A World of Activism 

All over the world people are demonstrating on powerful issues. From democracy in Hong Kong, to Climate Justice internationally, to Brexit in the UK and immigration laws in the US and Australia to name just a few.

Causes and ideals that shape people’s hearts and mind, focuses their prayers and action. But so often a commitment to a cause can be exhausting and demoralising. It can be divisive and you can be left feeling disillusioned and powerless.



The Disillusion of Activism

During the Vietnam War, Peace Activist, Jim Forest, wrote to his friend and advisor Thomas Merton asking for help. He was exhausted and despondent;

‘Truly I feel like an ant climbing a cliff, and even worse, far in the distance there seems to be the roar of an avalanche.’

 ‘It all seems so utterly clear. You do not murder. You do not kill the innocent. You do not treat people like blemishes on the landscape, or communities as parcels of real estate or nations as squares on a chess board…How is it that we have become so insensitive to human life, to the wonders of this world we live in, to the mystery within us and around us?’ 

Over 50 years have passed, and yet these are feelings that many activists still share today.

If this is how you feel then the reply from influential Trappist monk Thomas Merton might just help.



Letter to a Young Activist

‘Do not depend on the hope of results. When you are doing the sort of work you have taken on, essentially an apostolic work, you may have to face the fact that your work will be apparently worthless and even achieve no result at all, if not perhaps results opposite to what you expect. As you get used to this idea, you start more and more to concentrate not on the results but on the value, the rightness, the truth of the work itself. And there too a great deal has to be gone through as gradually you struggle less and less for an idea and more and more for specific people. The range tends to narrow down, but it gets much more real. In the end, it is the reality of personal relationships that saves everything.

The big results are not in your hands or mine, but they suddenly happen, and we can share in them; but there is no point in building our lives on this personal satisfaction, which may be denied us and which after all is not that important.

The next step in the process is for you to see that your own thinking about what you are doing is crucially important. You are probably striving to build yourself an identity in your work, out of your work and your witness. You are using it, so to speak, to protect yourself against nothingness, annihilation. That is not the right use of your work. All the good that you will do will come not from you but from the fact that you have allowed yourself, in the obedience of faith, to be used by God’s love. Think of this more and gradually you will be free from the need to prove yourself, and you can be more open to the power that will work through you without your knowing it.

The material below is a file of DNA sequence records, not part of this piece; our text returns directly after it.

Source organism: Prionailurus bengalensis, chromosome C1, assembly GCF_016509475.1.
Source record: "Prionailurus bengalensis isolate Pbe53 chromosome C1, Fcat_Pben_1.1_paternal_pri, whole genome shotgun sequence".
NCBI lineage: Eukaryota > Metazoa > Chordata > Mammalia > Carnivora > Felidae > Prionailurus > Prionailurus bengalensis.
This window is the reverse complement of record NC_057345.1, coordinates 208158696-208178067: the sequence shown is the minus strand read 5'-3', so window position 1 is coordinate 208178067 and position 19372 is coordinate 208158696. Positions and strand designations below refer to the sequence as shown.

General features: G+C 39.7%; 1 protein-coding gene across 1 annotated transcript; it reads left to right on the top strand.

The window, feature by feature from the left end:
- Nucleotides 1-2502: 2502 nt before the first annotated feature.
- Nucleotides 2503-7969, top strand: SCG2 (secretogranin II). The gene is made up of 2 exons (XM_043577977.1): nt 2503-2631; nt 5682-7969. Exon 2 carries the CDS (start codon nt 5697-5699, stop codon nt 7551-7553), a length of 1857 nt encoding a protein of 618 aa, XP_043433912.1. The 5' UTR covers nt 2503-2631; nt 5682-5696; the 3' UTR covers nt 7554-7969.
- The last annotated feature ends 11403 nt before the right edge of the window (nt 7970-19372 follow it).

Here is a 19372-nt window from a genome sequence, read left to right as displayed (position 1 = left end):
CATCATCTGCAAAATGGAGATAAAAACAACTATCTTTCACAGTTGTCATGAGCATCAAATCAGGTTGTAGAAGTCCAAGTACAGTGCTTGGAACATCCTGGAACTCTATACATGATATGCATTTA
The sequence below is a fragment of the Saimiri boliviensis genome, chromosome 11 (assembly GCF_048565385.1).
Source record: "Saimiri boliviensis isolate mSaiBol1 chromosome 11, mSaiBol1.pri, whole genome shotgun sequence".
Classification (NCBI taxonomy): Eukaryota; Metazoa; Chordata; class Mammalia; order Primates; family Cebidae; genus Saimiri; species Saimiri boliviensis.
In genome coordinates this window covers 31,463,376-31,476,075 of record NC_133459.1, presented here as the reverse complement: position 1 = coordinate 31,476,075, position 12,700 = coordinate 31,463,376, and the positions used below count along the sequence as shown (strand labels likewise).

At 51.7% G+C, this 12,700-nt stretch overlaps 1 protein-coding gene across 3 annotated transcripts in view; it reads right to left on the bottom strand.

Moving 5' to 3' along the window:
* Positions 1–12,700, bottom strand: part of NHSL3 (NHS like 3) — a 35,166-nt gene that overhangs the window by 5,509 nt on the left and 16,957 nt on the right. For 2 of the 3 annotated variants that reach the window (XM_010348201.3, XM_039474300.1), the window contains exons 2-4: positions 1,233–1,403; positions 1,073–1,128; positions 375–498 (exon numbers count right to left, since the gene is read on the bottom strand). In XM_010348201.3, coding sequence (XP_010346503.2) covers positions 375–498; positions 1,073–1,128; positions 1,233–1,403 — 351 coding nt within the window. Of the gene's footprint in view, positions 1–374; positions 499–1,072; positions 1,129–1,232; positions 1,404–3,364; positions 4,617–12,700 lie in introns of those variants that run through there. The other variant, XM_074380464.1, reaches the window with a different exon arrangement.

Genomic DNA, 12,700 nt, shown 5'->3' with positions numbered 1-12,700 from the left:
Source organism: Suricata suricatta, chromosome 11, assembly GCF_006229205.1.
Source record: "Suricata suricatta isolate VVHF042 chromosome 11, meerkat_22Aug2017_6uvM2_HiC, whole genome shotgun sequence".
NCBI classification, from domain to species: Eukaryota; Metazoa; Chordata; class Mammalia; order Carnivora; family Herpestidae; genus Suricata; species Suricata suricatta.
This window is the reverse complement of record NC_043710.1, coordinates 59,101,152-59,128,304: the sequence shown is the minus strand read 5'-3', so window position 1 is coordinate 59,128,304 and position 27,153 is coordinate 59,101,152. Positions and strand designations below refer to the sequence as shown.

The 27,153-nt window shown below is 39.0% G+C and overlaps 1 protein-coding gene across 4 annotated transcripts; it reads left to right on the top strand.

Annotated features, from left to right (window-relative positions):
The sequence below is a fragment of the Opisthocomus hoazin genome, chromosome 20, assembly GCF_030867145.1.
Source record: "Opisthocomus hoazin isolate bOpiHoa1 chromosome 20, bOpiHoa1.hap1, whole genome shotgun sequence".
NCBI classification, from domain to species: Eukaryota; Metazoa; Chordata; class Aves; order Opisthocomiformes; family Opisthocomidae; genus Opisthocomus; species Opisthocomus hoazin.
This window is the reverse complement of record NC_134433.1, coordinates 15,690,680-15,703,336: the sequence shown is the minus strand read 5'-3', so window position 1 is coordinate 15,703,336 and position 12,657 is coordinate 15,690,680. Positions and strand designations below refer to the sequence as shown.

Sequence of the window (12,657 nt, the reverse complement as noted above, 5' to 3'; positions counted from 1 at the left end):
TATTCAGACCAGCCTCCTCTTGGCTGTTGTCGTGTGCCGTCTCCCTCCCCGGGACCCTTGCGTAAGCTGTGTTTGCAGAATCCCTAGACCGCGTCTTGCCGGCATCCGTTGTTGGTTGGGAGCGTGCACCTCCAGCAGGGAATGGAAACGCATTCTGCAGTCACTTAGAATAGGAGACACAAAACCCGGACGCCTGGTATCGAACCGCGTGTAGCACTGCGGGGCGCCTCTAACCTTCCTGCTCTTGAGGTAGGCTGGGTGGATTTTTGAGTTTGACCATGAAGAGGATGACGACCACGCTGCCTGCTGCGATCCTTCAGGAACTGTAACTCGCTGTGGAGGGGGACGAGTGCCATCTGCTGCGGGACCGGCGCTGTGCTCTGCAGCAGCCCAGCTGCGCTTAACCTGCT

The great thing after all is to live, not to pour out your life in the service of a myth: and we turn the best things into myths. If you can get free from the domination of causes and just serve Christ’s truth, you will be able to do more and will be less crushed by the inevitable disappointments. Because I see nothing whatever in sight but much disappointment, frustration and confusion.

The real hope, then, is not in something we think we can do but in God who is making something good out of it in some way we cannot see. If we can do God’s will, we will be helping in this process. But we will not necessarily know all about it before hand”. Thomas Merton


What can we take from this today?

When we seek to challenge and protest against causes of injustice, issues that can divide and disillusion us, these words help us to focus on what is most important and strengthen our resolve.

  • Focus not on the results but on the rightness and value of what you are doing
  • Remember it is not the idea itself we are defending, but the people, the planet or nature.
  • Do not let the cause itself become bigger than the original motive
  • Avoid letting your identity become defined by the cause, instead allow your heart to be led only by motives of love
  • Always remember the merit in dialogue, prayer and fellowship


This blog was inspired by the wonderful book The Root of War is Fear: Thomas Merton’s Advice to Peacemakers, (Orbis Press, 2016) by Jim Forest.


APF member Lucy Barbour is a mum of two beautiful children. Before having children, she studied a master’s degree in Peace and Reconciliation at Coventry University, and is passionate about finding ways for the Anglican Church to focus more on Jesus’ message of Peace and non-violence




Disclaimer: This blog is intended to provide a space for people associated with APF to express their own personal views and opinions in order to promote discussion of issues relating to peacemaking and pacifism  It is not necessarily a place where the official views of APF are expressed.

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